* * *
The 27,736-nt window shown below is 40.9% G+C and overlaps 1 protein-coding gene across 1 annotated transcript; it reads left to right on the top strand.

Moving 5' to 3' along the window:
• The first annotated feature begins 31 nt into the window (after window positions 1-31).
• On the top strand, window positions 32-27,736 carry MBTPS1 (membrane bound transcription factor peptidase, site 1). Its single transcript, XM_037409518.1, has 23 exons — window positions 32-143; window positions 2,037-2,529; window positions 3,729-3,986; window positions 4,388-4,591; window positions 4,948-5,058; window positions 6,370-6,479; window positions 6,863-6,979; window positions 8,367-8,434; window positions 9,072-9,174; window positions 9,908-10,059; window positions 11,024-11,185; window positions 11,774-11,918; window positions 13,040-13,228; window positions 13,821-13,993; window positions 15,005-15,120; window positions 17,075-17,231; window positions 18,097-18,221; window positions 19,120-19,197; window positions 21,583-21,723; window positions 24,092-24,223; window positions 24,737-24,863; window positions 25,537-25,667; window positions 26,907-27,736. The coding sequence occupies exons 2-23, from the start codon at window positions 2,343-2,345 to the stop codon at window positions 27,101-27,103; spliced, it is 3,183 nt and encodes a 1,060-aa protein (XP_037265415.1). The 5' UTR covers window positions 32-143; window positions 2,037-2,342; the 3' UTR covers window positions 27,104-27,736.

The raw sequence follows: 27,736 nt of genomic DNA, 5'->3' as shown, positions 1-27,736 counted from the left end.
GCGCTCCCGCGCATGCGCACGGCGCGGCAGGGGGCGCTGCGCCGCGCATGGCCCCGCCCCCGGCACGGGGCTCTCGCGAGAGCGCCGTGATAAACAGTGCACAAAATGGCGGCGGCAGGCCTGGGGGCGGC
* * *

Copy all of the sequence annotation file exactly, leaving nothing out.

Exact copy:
The 27,736-nt window shown below is 40.9% G+C and overlaps 1 protein-coding gene across 1 annotated transcript; it reads left to right on the top strand.

Moving 5' to 3' along the window:
• The first annotated feature begins 31 nt into the window (after window positions 1-31).
• On the top strand, window positions 32-27,736 carry MBTPS1 (membrane bound transcription factor peptidase, site 1). Its single transcript, XM_037409518.1, has 23 exons — window positions 32-143; window positions 2,037-2,529; window positions 3,729-3,986; window positions 4,388-4,591; window positions 4,948-5,058; window positions 6,370-6,479; window positions 6,863-6,979; window positions 8,367-8,434; window positions 9,072-9,174; window positions 9,908-10,059; window positions 11,024-11,185; window positions 11,774-11,918; window positions 13,040-13,228; window positions 13,821-13,993; window positions 15,005-15,120; window positions 17,075-17,231; window positions 18,097-18,221; window positions 19,120-19,197; window positions 21,583-21,723; window positions 24,092-24,223; window positions 24,737-24,863; window positions 25,537-25,667; window positions 26,907-27,736. The coding sequence occupies exons 2-23, from the start codon at window positions 2,343-2,345 to the stop codon at window positions 27,101-27,103; spliced, it is 3,183 nt and encodes a 1,060-aa protein (XP_037265415.1). The 5' UTR covers window positions 32-143; window positions 2,037-2,342; the 3' UTR covers window positions 27,104-27,736.

The raw sequence follows: 27,736 nt of genomic DNA, 5'->3' as shown, positions 1-27,736 counted from the left end.
GCGCTCCCGCGCATGCGCACGGCGCGGCAGGGGGCGCTGCGCCGCGCATGGCCCCGCCCCCGGCACGGGGCTCTCGCGAGAGCGCCGTGATAAACAGTGCACAAAATGGCGGCGGCAGGCCTGGGGGCGGC